Friday, December 31, 2010

Goyim & Generalising – An old army medic’s rant, & perspectives on others and oppressors

Goyim & Generalising – An old army medic’s rant, & perspectives on others and oppressors
The word “goy” in Yiddish means, a non-Jewish person, in Hebrew it means nation. It has been used in some derogatory ways, which makes many Jews cringe. Here, I explore the right attitude for Jews to have about people who are not Jewish. I discuss controversial phrases in our tradition that have been taken out of context, both the harrowing experiences of the authors of these statements as well as the full text which give a better understanding of the real meaning then 3 words on their own. How to differentiate between individuals and nations that have oppressed us and those who have not, is also discussed.

I was raised hearing stories about “Goyim” perpetrating massacres, pogroms and forced conversions. I was also taught that the greatest example of honouring parents was the case of the non-Jewish Dama Ben Nesina[1]. How was I to navigate the various messages to ensure that I respected all people created in the image of God?

Tovshebgoyharogwhodahellwerethey?
I was confronted with this issue, as Jews have in medieval debates and on internet hate-sites, during the festival of Succot around 1987 in a senior’s home in upstate New York.
I approached an older man, with a Lulav and Etrog (Palm branch, other branches and a citron fruit) in my hand and asked him if he would like to say a blessing and shake these.
He looked at me, in my black hat and little fuzzy beard and exploded.
"Tov shebgoy harog! who the hell were they?!!!" which sounded to me like "Tovshebgoyharoigwhodahellwerethey!", I could not make out a word he was saying.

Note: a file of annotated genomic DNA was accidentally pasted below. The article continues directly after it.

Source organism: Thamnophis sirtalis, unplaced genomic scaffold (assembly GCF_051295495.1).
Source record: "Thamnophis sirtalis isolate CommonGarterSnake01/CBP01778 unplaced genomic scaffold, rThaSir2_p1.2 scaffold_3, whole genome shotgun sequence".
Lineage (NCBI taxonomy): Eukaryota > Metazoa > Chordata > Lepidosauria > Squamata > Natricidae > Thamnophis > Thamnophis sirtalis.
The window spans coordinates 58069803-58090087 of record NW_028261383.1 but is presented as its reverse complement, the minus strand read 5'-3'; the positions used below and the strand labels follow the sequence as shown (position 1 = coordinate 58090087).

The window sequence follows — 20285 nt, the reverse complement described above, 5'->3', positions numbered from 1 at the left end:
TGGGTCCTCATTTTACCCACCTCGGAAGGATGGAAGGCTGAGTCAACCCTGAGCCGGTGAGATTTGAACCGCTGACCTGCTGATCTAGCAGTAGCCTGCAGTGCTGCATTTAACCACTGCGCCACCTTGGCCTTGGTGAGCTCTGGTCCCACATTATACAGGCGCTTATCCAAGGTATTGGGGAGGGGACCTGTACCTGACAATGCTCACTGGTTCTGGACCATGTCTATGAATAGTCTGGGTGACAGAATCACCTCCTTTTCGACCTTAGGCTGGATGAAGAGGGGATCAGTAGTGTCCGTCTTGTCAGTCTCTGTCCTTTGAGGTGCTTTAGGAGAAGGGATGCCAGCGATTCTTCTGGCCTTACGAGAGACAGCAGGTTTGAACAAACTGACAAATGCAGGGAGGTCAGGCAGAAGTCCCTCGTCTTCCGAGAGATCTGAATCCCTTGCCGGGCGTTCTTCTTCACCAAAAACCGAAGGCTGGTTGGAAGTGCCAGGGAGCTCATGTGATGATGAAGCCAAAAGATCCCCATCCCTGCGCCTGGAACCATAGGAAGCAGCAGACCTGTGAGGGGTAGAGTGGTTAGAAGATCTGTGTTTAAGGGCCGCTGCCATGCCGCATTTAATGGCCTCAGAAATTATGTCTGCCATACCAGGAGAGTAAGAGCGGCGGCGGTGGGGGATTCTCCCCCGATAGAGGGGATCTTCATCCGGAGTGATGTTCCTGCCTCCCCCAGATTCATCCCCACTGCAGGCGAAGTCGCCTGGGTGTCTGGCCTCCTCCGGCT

I backed off, but he followed me around the place. Repeating, "I was a medic in Korea, we treated enemy soldiers just like our own! Tovshebgoyharogwhodahellwerethey!
It was only when I was back in the car driving back to Brooklyn that I figured out what he was saying. He was quoting or mis-quoting a phrase, “The best of the “goy”, you should kill!”

Actual phrase and context
Google this phrase and the haters will appear in a moment, but what is the real story? In the story of the Exodus from Egypt we have a phrase that shows there were different types of Egyptians. Even at the time when they were enslaving the Jews not all Egyptians were the same. Moses instructed the Egyptians to gather people and livestock from the field into their houses because those that remain outdoors will die in a plague of hail. “He who feared the word of God among the servants of Pharaoh, evacuated his servants and livestock into the houses[2]”.

This phrase is considered in the interpretation of a later part of the story, after the Jews have left Egypt and Pharaoh takes “600 chariots and rides” to pursue them.
Where did he get the animals from that carried the chariots? It was from these (“good Egyptians”), who feared the word of God. So we learn that these people were a peril for the Jews. From here Rabbi Shimon learned the best of the nations (Goyim) kill! The best of the snakes crush its skull[3].

The version above is not necessarily accurate, nor the most common.  Other versions in many sources have it as “the good among the Egyptians[4]” or alternatively the “Kosher of the Egyptians[5]”. It is argued that the change from Egyptian to “goyim” may have arisen from manuscripts written in Arabic countries near Egypt that changed the word from Egyptian[6].  It is also useful to point out that traditional Jews do not believe that the Egyptians who enslaved us and the Egyptian people today are the same people.

More significantly, it is explained to be a comment relating to a time of war[7] and R. Kasher[8] argues that this statement is not a halachic ruling as we can see from the context.
“A man should not teach his children (to be a) donkey driver, sailor, potter, shepherd or shopkeeper because their profession is robbery. Rabbi Judah said in his name, donkey drivers are mostly wicked, sailors mostly pious. The best of the doctors to hell, the Kosher among butchers is a partner of Amalek, most bastards are shrewd, slaves pleasant (or arrogant). Rabbi Shimon Bar Yochai said, the good among idol worshippers, during war kill, the good among snakes crush it’s skull. The Kosher among women is a witch. Fortunate is the one who does the will of God[9].